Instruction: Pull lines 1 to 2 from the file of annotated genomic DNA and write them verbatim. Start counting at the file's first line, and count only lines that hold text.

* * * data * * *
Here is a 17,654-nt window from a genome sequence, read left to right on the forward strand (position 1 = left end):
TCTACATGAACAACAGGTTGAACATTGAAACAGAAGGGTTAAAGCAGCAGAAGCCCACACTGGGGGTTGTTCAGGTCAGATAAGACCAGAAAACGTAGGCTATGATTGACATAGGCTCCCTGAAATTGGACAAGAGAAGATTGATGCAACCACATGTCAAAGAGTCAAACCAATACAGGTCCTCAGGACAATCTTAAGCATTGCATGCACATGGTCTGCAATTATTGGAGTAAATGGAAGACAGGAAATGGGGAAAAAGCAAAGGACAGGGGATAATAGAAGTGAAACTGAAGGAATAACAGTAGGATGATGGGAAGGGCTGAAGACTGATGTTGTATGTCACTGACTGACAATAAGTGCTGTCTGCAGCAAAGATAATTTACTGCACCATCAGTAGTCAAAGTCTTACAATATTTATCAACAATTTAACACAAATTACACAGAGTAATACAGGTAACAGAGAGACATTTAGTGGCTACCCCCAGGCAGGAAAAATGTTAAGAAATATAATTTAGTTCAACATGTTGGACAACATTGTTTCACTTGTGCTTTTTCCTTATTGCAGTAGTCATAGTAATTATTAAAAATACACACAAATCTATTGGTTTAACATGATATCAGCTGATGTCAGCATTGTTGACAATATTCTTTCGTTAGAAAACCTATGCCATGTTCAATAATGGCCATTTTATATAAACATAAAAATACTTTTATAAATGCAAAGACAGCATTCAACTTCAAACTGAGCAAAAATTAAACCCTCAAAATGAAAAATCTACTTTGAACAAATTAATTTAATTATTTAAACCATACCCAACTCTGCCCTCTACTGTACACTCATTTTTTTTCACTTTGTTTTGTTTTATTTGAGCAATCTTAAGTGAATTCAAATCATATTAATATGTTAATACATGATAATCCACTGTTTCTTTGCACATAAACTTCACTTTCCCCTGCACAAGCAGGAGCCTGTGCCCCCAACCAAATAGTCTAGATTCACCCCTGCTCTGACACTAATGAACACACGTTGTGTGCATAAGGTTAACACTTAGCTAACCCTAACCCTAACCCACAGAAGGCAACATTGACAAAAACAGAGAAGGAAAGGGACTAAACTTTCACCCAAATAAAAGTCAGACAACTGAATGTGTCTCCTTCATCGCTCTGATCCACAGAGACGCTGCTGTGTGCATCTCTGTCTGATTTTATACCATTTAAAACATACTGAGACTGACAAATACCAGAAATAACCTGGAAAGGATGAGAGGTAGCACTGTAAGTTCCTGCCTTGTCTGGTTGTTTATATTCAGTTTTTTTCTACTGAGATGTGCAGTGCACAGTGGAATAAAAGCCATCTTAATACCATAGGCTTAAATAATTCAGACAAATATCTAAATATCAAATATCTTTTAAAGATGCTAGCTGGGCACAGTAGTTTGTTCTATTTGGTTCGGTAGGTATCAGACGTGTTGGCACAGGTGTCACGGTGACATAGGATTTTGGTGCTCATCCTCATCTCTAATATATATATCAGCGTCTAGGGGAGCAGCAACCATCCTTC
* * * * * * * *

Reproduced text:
Here is a 17,654-nt window from a genome sequence, read left to right on the forward strand (position 1 = left end):
TCTACATGAACAACAGGTTGAACATTGAAACAGAAGGGTTAAAGCAGCAGAAGCCCACACTGGGGGTTGTTCAGGTCAGATAAGACCAGAAAACGTAGGCTATGATTGACATAGGCTCCCTGAAATTGGACAAGAGAAGATTGATGCAACCACATGTCAAAGAGTCAAACCAATACAGGTCCTCAGGACAATCTTAAGCATTGCATGCACATGGTCTGCAATTATTGGAGTAAATGGAAGACAGGAAATGGGGAAAAAGCAAAGGACAGGGGATAATAGAAGTGAAACTGAAGGAATAACAGTAGGATGATGGGAAGGGCTGAAGACTGATGTTGTATGTCACTGACTGACAATAAGTGCTGTCTGCAGCAAAGATAATTTACTGCACCATCAGTAGTCAAAGTCTTACAATATTTATCAACAATTTAACACAAATTACACAGAGTAATACAGGTAACAGAGAGACATTTAGTGGCTACCCCCAGGCAGGAAAAATGTTAAGAAATATAATTTAGTTCAACATGTTGGACAACATTGTTTCACTTGTGCTTTTTCCTTATTGCAGTAGTCATAGTAATTATTAAAAATACACACAAATCTATTGGTTTAACATGATATCAGCTGATGTCAGCATTGTTGACAATATTCTTTCGTTAGAAAACCTATGCCATGTTCAATAATGGCCATTTTATATAAACATAAAAATACTTTTATAAATGCAAAGACAGCATTCAACTTCAAACTGAGCAAAAATTAAACCCTCAAAATGAAAAATCTACTTTGAACAAATTAATTTAATTATTTAAACCATACCCAACTCTGCCCTCTACTGTACACTCATTTTTTTTCACTTTGTTTTGTTTTATTTGAGCAATCTTAAGTGAATTCAAATCATATTAATATGTTAATACATGATAATCCACTGTTTCTTTGCACATAAACTTCACTTTCCCCTGCACAAGCAGGAGCCTGTGCCCCCAACCAAATAGTCTAGATTCACCCCTGCTCTGACACTAATGAACACACGTTGTGTGCATAAGGTTAACACTTAGCTAACCCTAACCCTAACCCACAGAAGGCAACATTGACAAAAACAGAGAAGGAAAGGGACTAAACTTTCACCCAAATAAAAGTCAGACAACTGAATGTGTCTCCTTCATCGCTCTGATCCACAGAGACGCTGCTGTGTGCATCTCTGTCTGATTTTATACCATTTAAAACATACTGAGACTGACAAATACCAGAAATAACCTGGAAAGGATGAGAGGTAGCACTGTAAGTTCCTGCCTTGTCTGGTTGTTTATATTCAGTTTTTTTCTACTGAGATGTGCAGTGCACAGTGGAATAAAAGCCATCTTAATACCATAGGCTTAAATAATTCAGACAAATATCTAAATATCAAATATCTTTTAAAGATGCTAGCTGGGCACAGTAGTTTGTTCTATTTGGTTCGGTAGGTATCAGACGTGTTGGCACAGGTGTCACGGTGACATAGGATTTTGGTGCTCATCCTCATCTCTAATATATATATCAGCGTCTAGGGGAGCAGCAACCATCCTTC